Course Descriptions & Syllabi

Course Descriptions & Syllabi

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Note: some or all of the courses in the subjects marked as "Transfer" can be used towards a transfer degree: Associate of Science and Arts or Associate of Engineering Science at DACC. Transferability for specific institutions and majors varies. Consult a counselor for this information.

Areas of Study | | BIOL133 syllabus

COURSE TITLE:Field Studies in Biology
IAI CODE(S): L1 905L

A non-major environmental biology course that focuses on the interrelationships between humans and nature. Topics include general ecology, biodiversity, resources, pollution, global change, and environmental ethics. The laboratory component will consist of fieldwork studies, conducted mostly outdoors at various locations around the Vermilion and Champaign County. Bus transportation will be provided from the DACC campus for all labs.


Upon completion of this course, students will be able to:
  • Understand why environmental problems are complex and interrelated.
  • Identify how environmental problems involve social, ethical, political, and economic issues.
  • Describe how organisms have an impact on their surroundings.
  • Define what is meant by an ecosystem approach to environmental problem solving.
  • Describe ways that humans significantly modify natural ecosystems.
  • Describe the value of, major threats of, and ways to improve biodiversity.
  • List three conflicting attitudes towards nature.
  • Explain the concept of ecological footprint and the factors that are involved in the calculation.
  • Describe common attitudes towards the environment in modern society.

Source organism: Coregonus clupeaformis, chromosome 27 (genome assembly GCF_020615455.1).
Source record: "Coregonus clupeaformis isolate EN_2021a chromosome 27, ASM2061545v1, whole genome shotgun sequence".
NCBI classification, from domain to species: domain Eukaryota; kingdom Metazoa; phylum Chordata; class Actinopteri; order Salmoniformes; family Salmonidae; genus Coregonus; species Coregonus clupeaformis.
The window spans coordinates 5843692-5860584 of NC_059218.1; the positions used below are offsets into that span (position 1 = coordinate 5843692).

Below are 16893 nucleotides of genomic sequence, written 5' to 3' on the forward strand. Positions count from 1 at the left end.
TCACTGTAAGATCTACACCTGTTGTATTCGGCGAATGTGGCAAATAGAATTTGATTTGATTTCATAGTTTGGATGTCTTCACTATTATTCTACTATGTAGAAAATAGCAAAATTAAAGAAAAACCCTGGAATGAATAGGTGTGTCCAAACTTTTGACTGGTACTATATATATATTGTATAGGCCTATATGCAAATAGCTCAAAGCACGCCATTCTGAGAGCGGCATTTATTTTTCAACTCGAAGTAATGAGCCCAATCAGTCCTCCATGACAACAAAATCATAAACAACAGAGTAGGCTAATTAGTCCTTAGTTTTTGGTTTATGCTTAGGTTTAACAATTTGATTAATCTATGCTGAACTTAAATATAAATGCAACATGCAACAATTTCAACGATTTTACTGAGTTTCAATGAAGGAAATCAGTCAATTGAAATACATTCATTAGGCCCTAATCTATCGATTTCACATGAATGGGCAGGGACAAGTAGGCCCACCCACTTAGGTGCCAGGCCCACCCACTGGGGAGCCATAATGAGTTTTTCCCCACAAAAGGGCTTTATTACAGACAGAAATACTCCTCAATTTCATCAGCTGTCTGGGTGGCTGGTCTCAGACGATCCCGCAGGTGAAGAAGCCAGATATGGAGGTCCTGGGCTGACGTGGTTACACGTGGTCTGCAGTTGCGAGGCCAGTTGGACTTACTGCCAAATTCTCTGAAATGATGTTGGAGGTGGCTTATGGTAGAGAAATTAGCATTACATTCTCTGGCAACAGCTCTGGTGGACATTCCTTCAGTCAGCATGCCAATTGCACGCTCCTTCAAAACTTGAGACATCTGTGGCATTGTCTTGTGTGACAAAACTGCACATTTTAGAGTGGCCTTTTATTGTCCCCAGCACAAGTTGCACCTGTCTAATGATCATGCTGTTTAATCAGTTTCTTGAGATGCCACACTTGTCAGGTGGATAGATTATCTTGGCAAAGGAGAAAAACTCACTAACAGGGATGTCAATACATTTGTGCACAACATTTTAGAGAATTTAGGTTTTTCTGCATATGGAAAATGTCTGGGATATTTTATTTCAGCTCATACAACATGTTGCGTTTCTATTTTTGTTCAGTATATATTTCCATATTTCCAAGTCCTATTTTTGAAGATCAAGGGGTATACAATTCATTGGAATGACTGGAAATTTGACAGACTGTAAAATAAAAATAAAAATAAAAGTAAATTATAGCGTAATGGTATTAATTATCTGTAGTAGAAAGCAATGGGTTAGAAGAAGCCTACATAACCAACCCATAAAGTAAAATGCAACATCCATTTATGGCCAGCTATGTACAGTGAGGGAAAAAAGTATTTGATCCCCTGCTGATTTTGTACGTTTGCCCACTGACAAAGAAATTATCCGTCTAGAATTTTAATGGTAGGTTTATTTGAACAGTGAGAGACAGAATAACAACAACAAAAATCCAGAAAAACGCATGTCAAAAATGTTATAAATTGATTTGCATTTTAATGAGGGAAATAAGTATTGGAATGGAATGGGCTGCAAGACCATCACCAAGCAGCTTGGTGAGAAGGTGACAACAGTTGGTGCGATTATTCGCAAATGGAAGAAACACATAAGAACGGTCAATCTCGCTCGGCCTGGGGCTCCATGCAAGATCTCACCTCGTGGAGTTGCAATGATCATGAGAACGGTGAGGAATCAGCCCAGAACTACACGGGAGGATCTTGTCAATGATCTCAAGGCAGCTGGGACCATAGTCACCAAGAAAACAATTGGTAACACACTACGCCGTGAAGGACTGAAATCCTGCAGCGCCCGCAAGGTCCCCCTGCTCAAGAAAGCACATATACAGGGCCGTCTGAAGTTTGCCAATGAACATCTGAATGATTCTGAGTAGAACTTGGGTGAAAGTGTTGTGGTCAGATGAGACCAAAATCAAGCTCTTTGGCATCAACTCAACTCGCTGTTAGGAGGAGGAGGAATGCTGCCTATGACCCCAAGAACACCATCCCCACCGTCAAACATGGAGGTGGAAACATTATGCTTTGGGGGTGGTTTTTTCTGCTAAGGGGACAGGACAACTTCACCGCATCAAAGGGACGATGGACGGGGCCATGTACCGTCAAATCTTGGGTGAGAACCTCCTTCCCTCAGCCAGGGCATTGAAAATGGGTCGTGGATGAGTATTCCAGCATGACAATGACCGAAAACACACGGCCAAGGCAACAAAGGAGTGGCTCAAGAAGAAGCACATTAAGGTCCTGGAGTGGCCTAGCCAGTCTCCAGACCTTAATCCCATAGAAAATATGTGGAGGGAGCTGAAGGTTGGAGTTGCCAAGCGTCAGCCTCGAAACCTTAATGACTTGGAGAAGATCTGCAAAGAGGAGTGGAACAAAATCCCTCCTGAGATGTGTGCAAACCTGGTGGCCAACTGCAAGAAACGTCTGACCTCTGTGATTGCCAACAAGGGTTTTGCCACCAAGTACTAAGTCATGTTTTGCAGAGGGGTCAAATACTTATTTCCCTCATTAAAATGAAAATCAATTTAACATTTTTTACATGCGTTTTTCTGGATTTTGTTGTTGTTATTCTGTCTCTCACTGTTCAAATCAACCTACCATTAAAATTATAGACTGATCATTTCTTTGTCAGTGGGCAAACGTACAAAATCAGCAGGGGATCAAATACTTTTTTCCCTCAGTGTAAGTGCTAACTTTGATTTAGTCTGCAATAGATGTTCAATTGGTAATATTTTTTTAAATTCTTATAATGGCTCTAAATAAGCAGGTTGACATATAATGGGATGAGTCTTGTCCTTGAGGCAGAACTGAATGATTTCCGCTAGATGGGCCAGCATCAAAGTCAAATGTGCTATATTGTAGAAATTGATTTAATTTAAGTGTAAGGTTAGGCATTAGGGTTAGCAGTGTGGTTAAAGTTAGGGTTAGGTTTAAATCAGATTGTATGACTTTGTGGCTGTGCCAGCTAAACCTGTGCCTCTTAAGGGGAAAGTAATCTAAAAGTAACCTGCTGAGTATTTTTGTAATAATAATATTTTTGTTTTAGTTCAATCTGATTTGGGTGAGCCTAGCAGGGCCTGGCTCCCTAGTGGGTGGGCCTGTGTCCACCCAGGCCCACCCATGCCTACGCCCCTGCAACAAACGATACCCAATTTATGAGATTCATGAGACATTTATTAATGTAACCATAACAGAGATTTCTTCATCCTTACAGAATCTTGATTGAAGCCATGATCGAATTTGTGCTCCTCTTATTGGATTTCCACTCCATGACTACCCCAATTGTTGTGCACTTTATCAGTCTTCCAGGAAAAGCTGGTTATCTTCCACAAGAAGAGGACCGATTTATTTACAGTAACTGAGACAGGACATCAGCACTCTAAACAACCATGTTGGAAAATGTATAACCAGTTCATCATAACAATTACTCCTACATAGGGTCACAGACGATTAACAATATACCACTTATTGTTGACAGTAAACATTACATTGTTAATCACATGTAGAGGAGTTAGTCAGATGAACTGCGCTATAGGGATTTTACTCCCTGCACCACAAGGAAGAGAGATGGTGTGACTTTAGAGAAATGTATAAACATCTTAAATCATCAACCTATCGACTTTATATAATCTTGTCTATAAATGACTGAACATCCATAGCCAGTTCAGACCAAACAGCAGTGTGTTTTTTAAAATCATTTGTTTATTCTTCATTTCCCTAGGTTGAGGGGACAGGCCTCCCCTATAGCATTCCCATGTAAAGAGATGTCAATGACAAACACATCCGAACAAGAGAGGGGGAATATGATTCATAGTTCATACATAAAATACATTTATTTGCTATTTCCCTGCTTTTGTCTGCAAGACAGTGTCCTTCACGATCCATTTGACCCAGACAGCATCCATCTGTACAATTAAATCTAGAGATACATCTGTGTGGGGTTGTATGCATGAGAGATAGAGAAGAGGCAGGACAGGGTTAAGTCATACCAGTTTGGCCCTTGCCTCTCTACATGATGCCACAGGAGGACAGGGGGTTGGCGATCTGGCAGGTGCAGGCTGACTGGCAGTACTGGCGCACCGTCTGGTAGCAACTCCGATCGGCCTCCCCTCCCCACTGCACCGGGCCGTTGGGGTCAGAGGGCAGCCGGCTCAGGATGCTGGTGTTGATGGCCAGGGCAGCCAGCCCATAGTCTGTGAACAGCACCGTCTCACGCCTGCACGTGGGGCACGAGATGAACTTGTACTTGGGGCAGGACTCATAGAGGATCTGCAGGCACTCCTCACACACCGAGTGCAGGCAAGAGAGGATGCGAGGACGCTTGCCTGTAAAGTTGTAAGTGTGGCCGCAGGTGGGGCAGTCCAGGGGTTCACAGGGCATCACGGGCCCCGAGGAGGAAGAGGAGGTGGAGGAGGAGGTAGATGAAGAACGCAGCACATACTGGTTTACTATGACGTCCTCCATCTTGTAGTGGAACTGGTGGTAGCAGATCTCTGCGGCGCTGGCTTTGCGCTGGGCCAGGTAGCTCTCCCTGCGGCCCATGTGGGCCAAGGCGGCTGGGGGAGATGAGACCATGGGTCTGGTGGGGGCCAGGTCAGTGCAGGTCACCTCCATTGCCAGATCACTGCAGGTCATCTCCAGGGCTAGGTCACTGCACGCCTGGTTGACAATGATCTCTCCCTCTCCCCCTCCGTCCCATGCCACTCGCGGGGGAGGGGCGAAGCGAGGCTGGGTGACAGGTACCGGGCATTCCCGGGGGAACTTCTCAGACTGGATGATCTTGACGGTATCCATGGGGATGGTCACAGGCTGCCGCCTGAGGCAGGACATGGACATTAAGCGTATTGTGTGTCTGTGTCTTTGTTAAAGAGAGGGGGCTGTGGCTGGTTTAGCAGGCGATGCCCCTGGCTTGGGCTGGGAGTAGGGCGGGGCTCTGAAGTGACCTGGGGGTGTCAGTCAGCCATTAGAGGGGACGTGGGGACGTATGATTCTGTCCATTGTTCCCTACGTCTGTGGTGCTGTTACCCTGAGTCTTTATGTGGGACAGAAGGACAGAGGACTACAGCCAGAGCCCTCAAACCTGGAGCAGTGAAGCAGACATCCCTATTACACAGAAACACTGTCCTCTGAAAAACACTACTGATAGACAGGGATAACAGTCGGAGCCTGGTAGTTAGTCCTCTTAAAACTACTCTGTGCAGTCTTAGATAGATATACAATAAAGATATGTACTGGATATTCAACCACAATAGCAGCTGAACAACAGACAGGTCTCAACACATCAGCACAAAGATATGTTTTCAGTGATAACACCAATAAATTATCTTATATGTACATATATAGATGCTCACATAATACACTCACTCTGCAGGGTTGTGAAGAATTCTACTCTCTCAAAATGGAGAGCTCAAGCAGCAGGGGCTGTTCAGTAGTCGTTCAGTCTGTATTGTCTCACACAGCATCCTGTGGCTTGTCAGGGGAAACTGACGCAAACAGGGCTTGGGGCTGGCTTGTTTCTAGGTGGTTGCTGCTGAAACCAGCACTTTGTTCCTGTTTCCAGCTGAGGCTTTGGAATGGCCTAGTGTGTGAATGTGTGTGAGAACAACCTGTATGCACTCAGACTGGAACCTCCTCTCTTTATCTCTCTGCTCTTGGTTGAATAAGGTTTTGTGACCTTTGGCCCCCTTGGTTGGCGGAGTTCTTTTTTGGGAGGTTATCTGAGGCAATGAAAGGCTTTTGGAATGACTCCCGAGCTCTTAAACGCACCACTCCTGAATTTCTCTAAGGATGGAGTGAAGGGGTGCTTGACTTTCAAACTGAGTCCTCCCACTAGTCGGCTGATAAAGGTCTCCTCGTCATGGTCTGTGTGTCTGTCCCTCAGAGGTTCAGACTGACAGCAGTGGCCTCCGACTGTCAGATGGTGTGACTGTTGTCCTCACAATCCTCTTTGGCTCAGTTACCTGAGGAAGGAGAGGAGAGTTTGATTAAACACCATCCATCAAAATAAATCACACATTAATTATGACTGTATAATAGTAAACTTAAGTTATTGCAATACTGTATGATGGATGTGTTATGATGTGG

• Understand that matter is made up of atoms and describe the basic structure and location of subatomic particles.
  • Identify the different types of chemical bonds and how these bonds rearrange during a chemical reaction
  • Compare and contrast different forms of energy.
  • Define the roles of producer, consumer, and decomposer.
  • Distinguish among the following kinds of consumers: herbivores, carnivores, omnivores, and parasites.
  • Describe why some organisms are considered to be keystone species.
  • Describe energy flow through an ecosystem.
  • Relate the concepts of food webs and food chains to trophic levels and energy flow.
  • Describe the basics of the carbon, nitrogen, and phosphorus cycles and how humans impact these cycles.
  • Recognize the difference between primary and secondary succession and describe the process of succession from pioneer to climax community.
  • Identify major environmental factors that determine the kind of community that develops in an area.
  • State major biotic and abiotic characteristics of various terrestrial and aquatic ecosystems.
  • List the major terrestrial and aquatic biomes and the major characteristics that define those biomes.
  • Describe the human impact on biomes.
  • Describe ways that two populations of the same species could differ.
  • Describe ways that different species interact.
  • Understand the basic concepts and terminology associated with population dynamics.
  • Distinguish between density-dependent and density-independent limiting factors.
  • List characteristic differences between K-strategies and r-strategies and relate them to survivorship curves.
  • Recognize that humans are subject to the same forces of environmental resistances as other organisms.
  • Understand the implications of over-reproducing.
  • Explain how women's age distribution and educational status affect population projections.